There’s no getting around services such as Viber, Skype (News - Alert) and the multitude of VoIP offerings now available. People still call with their cell phones, but increasingly these calls are taking place over the data portion of their smartphone plan through the use of VoIP.
This has helped fuel impressive growth in the VoIP and IMS segments of the market in 2013, according to a recent market report by Infonetics (News - Alert) Research.
The report found that the carrier VoIP and IMS market grew by a strong 30 percent in 2013, according to the company. This was fueled by the need for carriers to roll out voice-over-LTE (News - Alert) (VoLTE) offerings, both in response to over-the-top (OTT) services such as Skype, as well as the natural efficiency that comes from VoLTE now that 4G LTE networks are finally coming into their own.
As a result of this increased investment in VoLTE, big telecommunications manufacturers also did well in 2013. Huawei, Alcatel-Lucent (News - Alert), Ericsson and NSN all put up growth figures of more than 20 percent, according to the report.
“Though there’s still room for pure-play vendors and product specialists, the large equipment manufacturers benefit from long-standing relationships with mobile operators and broad product portfolios that extend well beyond carrier VoIP and IMS,” noted Diane Myers, principal analyst for VoIP, UC, and IMS at Infonetics Research (News - Alert).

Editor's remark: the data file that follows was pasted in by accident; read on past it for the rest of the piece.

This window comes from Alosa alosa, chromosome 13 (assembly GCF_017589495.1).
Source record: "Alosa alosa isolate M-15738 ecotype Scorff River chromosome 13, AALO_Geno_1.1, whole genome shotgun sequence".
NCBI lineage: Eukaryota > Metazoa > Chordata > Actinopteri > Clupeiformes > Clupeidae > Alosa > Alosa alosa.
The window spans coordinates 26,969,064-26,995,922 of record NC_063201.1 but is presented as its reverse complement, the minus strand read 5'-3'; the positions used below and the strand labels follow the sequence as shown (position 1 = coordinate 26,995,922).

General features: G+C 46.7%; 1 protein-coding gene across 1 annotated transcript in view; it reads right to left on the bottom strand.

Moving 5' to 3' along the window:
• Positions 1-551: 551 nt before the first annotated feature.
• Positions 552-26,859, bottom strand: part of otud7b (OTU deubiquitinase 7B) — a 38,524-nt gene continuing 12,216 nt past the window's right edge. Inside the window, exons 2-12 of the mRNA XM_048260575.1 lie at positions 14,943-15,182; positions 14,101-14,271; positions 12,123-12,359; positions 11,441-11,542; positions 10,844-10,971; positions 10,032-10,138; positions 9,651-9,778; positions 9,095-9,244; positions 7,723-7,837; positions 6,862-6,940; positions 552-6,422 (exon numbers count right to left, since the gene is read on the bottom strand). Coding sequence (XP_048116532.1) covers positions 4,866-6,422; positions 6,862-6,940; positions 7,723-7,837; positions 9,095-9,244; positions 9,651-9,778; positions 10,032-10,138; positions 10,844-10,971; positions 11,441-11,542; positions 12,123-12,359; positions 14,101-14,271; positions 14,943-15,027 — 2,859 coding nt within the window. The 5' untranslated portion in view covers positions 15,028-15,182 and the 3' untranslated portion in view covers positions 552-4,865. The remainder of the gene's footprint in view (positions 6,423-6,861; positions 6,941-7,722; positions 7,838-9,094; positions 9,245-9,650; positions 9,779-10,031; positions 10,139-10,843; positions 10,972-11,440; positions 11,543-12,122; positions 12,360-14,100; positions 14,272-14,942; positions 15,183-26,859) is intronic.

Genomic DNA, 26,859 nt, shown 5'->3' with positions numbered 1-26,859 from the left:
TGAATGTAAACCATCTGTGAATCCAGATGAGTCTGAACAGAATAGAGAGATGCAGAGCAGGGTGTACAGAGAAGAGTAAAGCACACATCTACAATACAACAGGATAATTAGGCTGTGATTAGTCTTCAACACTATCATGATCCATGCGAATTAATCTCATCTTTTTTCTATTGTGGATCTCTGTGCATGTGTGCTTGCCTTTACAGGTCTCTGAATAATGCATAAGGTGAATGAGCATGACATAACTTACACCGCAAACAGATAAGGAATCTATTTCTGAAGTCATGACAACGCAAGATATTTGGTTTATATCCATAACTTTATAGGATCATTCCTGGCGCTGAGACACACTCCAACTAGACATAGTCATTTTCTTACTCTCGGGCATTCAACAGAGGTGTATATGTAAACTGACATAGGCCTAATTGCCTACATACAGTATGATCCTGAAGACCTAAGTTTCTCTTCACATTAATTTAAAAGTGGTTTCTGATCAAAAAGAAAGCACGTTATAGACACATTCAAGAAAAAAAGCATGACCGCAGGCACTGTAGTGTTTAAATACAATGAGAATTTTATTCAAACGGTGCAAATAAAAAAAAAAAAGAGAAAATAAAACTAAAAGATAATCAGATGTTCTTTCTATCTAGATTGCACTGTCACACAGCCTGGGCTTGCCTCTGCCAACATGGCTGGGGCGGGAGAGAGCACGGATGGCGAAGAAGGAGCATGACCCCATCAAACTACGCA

Moreover, worldwide service provider VoIP and IMS equipment revenue totaled $3.7 billion.
Spending was particularly strong in the U.S., China, and Japan, where the mobile markets are largest and operators are competitive.
There could be some lumpiness in the market, however, as operators launch services and draw down inventory. So even though VoIP and IMS will continue to grow, don’t expect the robust gains in 2013 necessarily to be repeated in 2014. There will be continued growth, but the move from investment to customer adoption will likely be the story in 2014 and 2015.
The Infonetics report also found that fixed-line transformation projects are not dead, and there was a fair share of spending on class 5 replacement, voice over broadband and Session Initiation Protocol (SIP) trunking expansion.
With the benefits of VoIP now clear to the industry and most businesses, calling services of all types are being affected.
Edited by Blaise McNamee